LUMBERTON — There is no clear answer to the question of how to pay for $4.5 billion of improvements to North Carolina’s stretch of Interstate 95, consultants to the state Department of Transportation told visitors to an informal information session at Robeson Community College.
“There is no single funding option that is clearly better or no single funding option that is clearly worse than any of the others, based solely on their projected economic impact,” said consultant Paula Dowell on Monday as she pointed out figures on a board that highlighted study findings. “We were hoping there might be some be some clear-cut winners and losers, but the analysis just doesn’t suggest that.”
North Carolina must pay for 10 percent of the cost; the General Assembly will consider the study and decide which funding option is the best.
Funding options studied include tolls — both full-price and at a 50 percent mitigated rate for “local trips” — as well as the following:
— Raising the state fuel tax by about 7 cents per gallon or the federal fuel tax by 13.8 cents per gallon.
— Increasing state sales tax by 1 percent.
— A 0.039 percent increase in state income tax.
— A 30-year funding package that includes a 1 percent increase in state sales tax, 5 percent fee increase in vehicle registration fees, and a 1 percent increase in the highway use tax.
— A 10-year funding package that includes a 1 percent increase in sales tax, a 50 percent fee increase in vehicle registration fees, and a 1 percent increase in highway use tax.
Dowell said the options would have about the same economic impact, each adding about $75 billion to gross regional product between now and 2050 and adding more than 16,000 jobs a year. Not widening the interstate would hinder regional growth, costing the area jobs and economic opportunities, she said.
Some of those who attended the meeting, including members of a group created to publicly oppose tolls, were there to make sure “every funding option was considered.” They wore stickers with the slogan “no tolls I95” and brought plenty more with them to hand out to others who wanted to join their ranks.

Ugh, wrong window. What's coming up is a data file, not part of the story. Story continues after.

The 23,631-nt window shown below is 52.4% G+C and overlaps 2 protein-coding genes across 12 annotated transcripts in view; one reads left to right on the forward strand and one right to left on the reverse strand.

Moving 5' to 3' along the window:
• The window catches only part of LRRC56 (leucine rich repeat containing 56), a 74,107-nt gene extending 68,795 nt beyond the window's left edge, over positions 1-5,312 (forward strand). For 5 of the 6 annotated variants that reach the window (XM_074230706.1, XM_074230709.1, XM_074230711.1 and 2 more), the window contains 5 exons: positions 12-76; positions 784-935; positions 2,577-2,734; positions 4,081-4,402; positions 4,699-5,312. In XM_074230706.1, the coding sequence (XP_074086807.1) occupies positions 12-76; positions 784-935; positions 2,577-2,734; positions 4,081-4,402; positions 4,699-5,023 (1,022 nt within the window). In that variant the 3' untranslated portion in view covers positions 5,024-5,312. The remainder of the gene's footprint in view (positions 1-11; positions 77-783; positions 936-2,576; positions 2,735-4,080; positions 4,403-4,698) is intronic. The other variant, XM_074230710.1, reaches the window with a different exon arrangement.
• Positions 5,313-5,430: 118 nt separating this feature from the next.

“I don’t want Interstate 95 to be treated any differently than I-40 or I-85,” said Ernie Brame, chairman of the group and general manager of a truck stop in Kenly. He added that he doesn’t understand why the locations for the tolls were selected for Robeson County, which has one of the state’s highest unemployment and poverty rates.
It’s estimated that tolls for traveling the entire 182 miles of interstate passing through North Carolina would be $20 for motorists who do not live in North Carolina. For Robeson County, the plan includes two tolling sites, at mile marker 12 near U.S. 74 and between mile markers 28 and 31 at St. Pauls.
Duncan Mackie, who is part owner of a funeral home in St. Pauls, said that the town fears the proposed toll would create more traffic on U.S. 301 as Robeson County residents attempt to skirt paying a fee on their commute to Lumberton or Fayetteville. The additional cars would put a strain on the town’s one stoplight on U.S. 301, create a traffic back-up and a higher risk of accidents, he said. St. Pauls Mayor Buddy Westbrook, who remembers when U.S. 301 was the only major road near the town, is of the same opinion.
“I remember in the 1960s, you could barely get a car across there,” he said. “Imagine what it would look like today.”
Dike Ahanotu, a consultant who had worked on studying tolling’s effect on secondary roads, said that the study showed increased traffic on U.S. 301 was “significant.”
“It’s not negligible at all, it’s something that really needs to be considered,” he said.
Consultant Nilchil Puri said that because the tolls would be placed on the lanes themselves and not on the ramps, locals who “know the route” would easily be able to avoid paying a fee.
“We found that there is obviously going to be diversion from I-95 and the secondary roads could face an adverse affect,” he said, “but we found that will be mainly from growth in the area and not just from people avoiding the toll.”
People were invited to leave comments for the department. Writing statements of opposition to the tolls were Tim and Vicki Farabaugh, of Orrum. The two had just traveled to Lake View, S.C., to fill up on gas that was $3.29 a gallon, much less expensive than in North Carolina.
“North Carolina is the most expensive state to travel in,” Vicki said. “We’re against it, but I feel like they’ve probably already made up their minds.”
Jack and Shirley Robinson, of Foundation Builders Faith Institute in Pembroke, were gathering information to bring back to their congregation and to speak their mind about the tolls. They called tolls “a huge deal” to the members of the church who struggle financially, but Shirley also said that the size of the interstate in a few years will create a situation like “trying to land a 747 in a cornfield.”
“The idea wasn’t to try to burden the locals with a huge toll,” Ahanotu said, “but to be fair about who’s paying for it and who’s benefiting from it as well.”
Abbi Overfelt works for Civitas Media as editor of The Red Springs Citizen and The St. Pauls Review.